Springfield model 1870 Remington—Navy

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Springfield model 1870
Type Military Rifle
Place of origin United States
Service history
Used by United States
Production history
Designer Originally from Remington Arms Company
Manufacturer Springfield Armory
Produced 1870
No. built 10000
Specifications
Cartridge .50-70 Government
Caliber .50
Action Rolling Block, Breechloading

The Springfield rolling-block U.S. Navy rifle was a shipboard small arm for use by the United States Navy, employing the Remington Arms Company rolling-block design, and manufactured under a royalty agreement with Remington.

Origin[edit]

During the U.S. Civil War, Joseph Rider experimented with several breech loading weapon designs. In 1865, he was issued the first patent for what would evolve into the Remington rolling block action.[1] The Remingtons continued to invest in Rider's work, and met with Ordnance Department officials in the hope of interesting them in this new design. The U.S. Navy Ordnance Department became interested in the design, and purchased several different models of rifles from 1867 through 1869. Field trials of these various rifles yielded mostly positive results.[2][3]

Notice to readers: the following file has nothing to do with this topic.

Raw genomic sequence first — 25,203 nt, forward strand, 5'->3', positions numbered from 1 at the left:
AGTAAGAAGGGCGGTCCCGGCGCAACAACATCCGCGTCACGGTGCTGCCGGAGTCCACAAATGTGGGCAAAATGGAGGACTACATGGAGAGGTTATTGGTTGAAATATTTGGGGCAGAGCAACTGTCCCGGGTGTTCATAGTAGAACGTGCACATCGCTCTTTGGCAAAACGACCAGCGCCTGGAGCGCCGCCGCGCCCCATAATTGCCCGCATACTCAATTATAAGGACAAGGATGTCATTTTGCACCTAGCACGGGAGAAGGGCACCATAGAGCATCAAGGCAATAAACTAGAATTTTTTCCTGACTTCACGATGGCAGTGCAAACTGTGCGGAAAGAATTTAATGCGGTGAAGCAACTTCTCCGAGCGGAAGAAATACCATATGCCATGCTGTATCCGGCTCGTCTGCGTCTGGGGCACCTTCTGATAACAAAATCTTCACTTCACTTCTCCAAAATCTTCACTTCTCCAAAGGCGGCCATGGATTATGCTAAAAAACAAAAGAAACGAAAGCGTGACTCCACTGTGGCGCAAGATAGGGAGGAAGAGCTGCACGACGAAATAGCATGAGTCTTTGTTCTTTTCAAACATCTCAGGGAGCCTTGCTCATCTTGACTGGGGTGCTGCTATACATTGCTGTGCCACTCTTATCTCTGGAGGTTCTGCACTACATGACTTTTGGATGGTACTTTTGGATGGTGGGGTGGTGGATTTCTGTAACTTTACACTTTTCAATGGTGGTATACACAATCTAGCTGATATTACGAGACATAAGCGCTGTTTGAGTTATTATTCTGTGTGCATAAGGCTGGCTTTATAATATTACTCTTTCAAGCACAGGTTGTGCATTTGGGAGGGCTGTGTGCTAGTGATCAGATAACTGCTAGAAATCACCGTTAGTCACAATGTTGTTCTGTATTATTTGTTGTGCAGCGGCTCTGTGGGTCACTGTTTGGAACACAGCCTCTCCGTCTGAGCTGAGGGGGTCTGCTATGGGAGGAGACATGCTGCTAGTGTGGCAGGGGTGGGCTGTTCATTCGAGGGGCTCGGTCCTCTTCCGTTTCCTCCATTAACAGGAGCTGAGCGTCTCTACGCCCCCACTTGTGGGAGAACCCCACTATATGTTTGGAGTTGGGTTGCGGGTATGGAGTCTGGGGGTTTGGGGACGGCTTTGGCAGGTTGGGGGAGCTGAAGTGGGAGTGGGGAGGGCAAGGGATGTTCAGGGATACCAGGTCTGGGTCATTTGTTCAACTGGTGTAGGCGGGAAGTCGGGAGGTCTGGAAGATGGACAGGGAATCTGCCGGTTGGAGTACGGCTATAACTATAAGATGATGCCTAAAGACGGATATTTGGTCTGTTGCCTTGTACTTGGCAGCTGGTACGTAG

In 1869, the Navy Bureau of Ordnance tested many different weapons, and settled on the .50 caliber Remington rolling block for use by both the U.S. Navy and the U.S. Marines. Navy rifles were to be produced with bright barrels, and Marine barrels were to be browned.[4]

Production[edit]

The U.S. Navy decided to order 10,000 rolling block rifles. These were to be manufactured at Springfield Armory. After lengthy discussions, it was decided that Springfield Armory would make the complete rifle, and would pay Remington and Sons a $1.00 royalty for all rifles produced.[5]

After the rifles were produced, Navy inspectors realized that the rear sights had been positioned incorrectly, and were dangerously close to the chamber, making the weapon unsafe for use. All 10,000 rifles were rejected, and were subsequently sold to Poultney and Trimble of Baltimore. These weapons were then exported to France for use during the Franco-Prussian War.[6]

The sale of the defective rifles enabled enough funds to be recovered that the Navy Ordnance Department later ordered 12,000 model 1870 Type II rifles, which were just a minor improvement to the model 1870 and included changes such as the correction of the location of the rear sight.

See also[edit]

References[edit]

  1. ^ U.S. Patent 45,797
  2. ^ "The history of Remington Firearms" By Roy M. Marcot
  3. ^ "The Guns That Won the West: Firearms on the American Frontier, 1848-1898" By John Walter
  4. ^ "The history of Remington Firearms" By Roy M. Marcot
  5. ^ "The history of Remington Firearms" By Roy M. Marcot
  6. ^ "The Guns That Won the West: Firearms on the American Frontier, 1848-1898" By John Walter